Clocking in at 780 pages, this novel is weighty. So weighty I almost passed on it. Thankfully, the narrative style made this an easy read.
Nessie doesn’t exactly wake up one day. Instead, she sleepwalks out the door and down the road. Soon, she’s joined by others in a similar state. Nothing can wake them. Nothing can pierce their skin. If you try to hold one back, that person expands like a balloon and pops in a most gruesome manner.
In the midst of this is a pandemic. A fungal infection has entered humanity and is killing them, first slowly, then a cascade reaction takes out most of humanity pretty fast. This was a bit eerie to read as the novel was published a year before COVID became a household name.
The novel is told in alternating points of view and reveals who created these wanderers and why.
Overall, the novel kept my attention. The author was excellent at reminding the reader of the characters’ motives, attitudes, and physical descriptions. At first I found this bothersome but as the pages turned I was grateful for the small reminders because otherwise I’d have too much information to hold in my head all at once.
One nitpicky bit: there was a love storyline between two people, Benji and Sadie, which felt clumsily written, like someone was writing about a fantasy love story rather than a depiction of how two people behave.
Otherwise, this novel was decent. I enjoyed it enough to read the sequel. The characters were diverse and interesting enough to hold my attention, and the plots of the wanderers and the pandemic were well enough written (if a bit gory and gross in parts) that I never lost the thread.
Would I read more by the author, other than the sequel? Maybe, if they aren’t quite so large, or if I have nothing else pressing to read.
When I put this book on hold, I had no idea I’d be reading it in the midst of a pandemic. By the time I picked it up from the library I’d forgotten what it was about or that there was a quarantine happening inside the pages. Pretty coincidental and really good timing for the author.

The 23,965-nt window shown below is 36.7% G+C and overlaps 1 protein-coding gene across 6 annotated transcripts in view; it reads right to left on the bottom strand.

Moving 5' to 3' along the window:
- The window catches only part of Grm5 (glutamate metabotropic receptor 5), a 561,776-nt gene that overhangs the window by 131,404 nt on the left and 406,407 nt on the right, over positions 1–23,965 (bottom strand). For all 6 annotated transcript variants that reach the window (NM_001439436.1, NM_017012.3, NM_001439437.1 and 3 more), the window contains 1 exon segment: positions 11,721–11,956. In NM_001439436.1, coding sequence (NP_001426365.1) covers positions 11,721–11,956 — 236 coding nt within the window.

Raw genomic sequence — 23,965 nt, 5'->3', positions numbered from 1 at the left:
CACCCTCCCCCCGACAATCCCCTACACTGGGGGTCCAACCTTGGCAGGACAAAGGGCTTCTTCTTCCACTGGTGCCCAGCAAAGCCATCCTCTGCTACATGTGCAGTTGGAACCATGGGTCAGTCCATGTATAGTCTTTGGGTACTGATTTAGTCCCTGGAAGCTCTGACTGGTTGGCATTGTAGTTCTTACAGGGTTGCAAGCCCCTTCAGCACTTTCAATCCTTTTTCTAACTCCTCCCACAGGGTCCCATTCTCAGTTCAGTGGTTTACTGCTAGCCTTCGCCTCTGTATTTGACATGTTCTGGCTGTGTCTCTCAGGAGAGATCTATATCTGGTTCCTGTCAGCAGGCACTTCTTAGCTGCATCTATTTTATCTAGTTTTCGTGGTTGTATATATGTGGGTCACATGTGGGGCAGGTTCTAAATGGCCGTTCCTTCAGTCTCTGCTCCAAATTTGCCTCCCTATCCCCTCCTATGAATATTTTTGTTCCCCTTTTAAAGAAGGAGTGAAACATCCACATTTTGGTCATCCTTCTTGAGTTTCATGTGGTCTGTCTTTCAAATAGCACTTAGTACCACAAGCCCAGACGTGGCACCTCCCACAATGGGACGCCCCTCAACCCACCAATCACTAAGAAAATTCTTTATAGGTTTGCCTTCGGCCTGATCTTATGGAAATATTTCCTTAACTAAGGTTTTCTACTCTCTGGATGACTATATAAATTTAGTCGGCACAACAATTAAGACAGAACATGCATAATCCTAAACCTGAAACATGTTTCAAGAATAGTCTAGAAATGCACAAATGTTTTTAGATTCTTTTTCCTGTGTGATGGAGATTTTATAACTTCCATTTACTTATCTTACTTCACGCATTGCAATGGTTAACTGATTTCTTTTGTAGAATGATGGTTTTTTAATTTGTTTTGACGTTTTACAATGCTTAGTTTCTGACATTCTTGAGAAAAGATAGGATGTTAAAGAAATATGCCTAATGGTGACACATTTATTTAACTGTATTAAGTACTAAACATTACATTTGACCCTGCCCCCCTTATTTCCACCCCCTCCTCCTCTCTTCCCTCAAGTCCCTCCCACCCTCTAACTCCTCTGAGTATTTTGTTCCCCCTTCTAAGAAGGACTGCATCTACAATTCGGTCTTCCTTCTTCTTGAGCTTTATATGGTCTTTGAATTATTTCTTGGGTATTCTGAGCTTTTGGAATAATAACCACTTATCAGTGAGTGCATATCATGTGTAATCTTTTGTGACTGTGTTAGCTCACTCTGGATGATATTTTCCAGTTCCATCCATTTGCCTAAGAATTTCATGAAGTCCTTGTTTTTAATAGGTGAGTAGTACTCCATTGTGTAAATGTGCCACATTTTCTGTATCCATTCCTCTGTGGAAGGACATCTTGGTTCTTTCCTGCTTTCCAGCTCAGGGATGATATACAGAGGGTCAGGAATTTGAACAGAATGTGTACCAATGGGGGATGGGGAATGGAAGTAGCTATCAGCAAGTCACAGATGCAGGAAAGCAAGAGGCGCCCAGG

Any story about uploading consciousness interests me, so this was a delight to find. An extra delight was enjoying the author’s language and storytelling.
To Start: This is a character-driven book, which I adore. The science fiction part of uploaded consciousness was integral to the story and plot, but the mechanics of how it’s done isn’t the focus at all. Instead the story is told through eight characters’ experiences in dealing with companions or, in some cases, becoming or being a companion, all with a pandemic as a backdrop.
The Gloss: This is a little book at just over 250 pages. A nice, quick read as well.
The cover has an interesting pattern on it. I’m not sure if the swirls are supposed to represent partial fingerprints, glue lines (like under linoleum), or soap smears, but it’s kinda interesting. The lettering clears the smears away to reveal bits of a person. This imagery is interesting because companions are uploaded consciousnesses, so the cover could easily represent how companions are only a bit human, or that we’re given only a glimpse of their humanity.
The font was big enough for my eyes to read, which was pleasing but otherwise unremarkable. The copy I read is from the library and it was neither easy nor difficult to hold.
The Characters: There are eight. Some have a bigger part to play, some are mere glimpses into another point of view. Each character felt well developed and fully rounded, so major kudos to the author there. Diverse cast as well, also excellent.
LILAC is the main character. She’s one of the first to be uploaded and starts out in a ‘can’ and upgrades to a skinjob. The main plot line is hers. CAM works in an elder care facility when we meet her. ROLLY is a teenager who cares for his five-year-old brother and works on his dad’s failing farm. Because the farm is failing, the dad earns money by deactivating and incinerating/crushing discarded companions. JAKOB is an actor who didn’t know his consciousness had been uploaded, or that a double/copy had been made of him. GABE is a nine year old orphan when we meet her. Gender felt fluid with this character in the beginning. Established as female later on. RACHEL is a companion that was once an elder in the care facility Cam worked in. Also, she was a friend of Lilac’s when they were teens. KIT is Diana’s consciousness uploaded. Diana is a doctor who worked on the code to create companions. We get a pov from Kit but not Diana, which was interesting. MS. ESPERA is a wealthy woman who’s debating about whether or not to upload. She chooses to and becomes a nanny for another wealthy woman.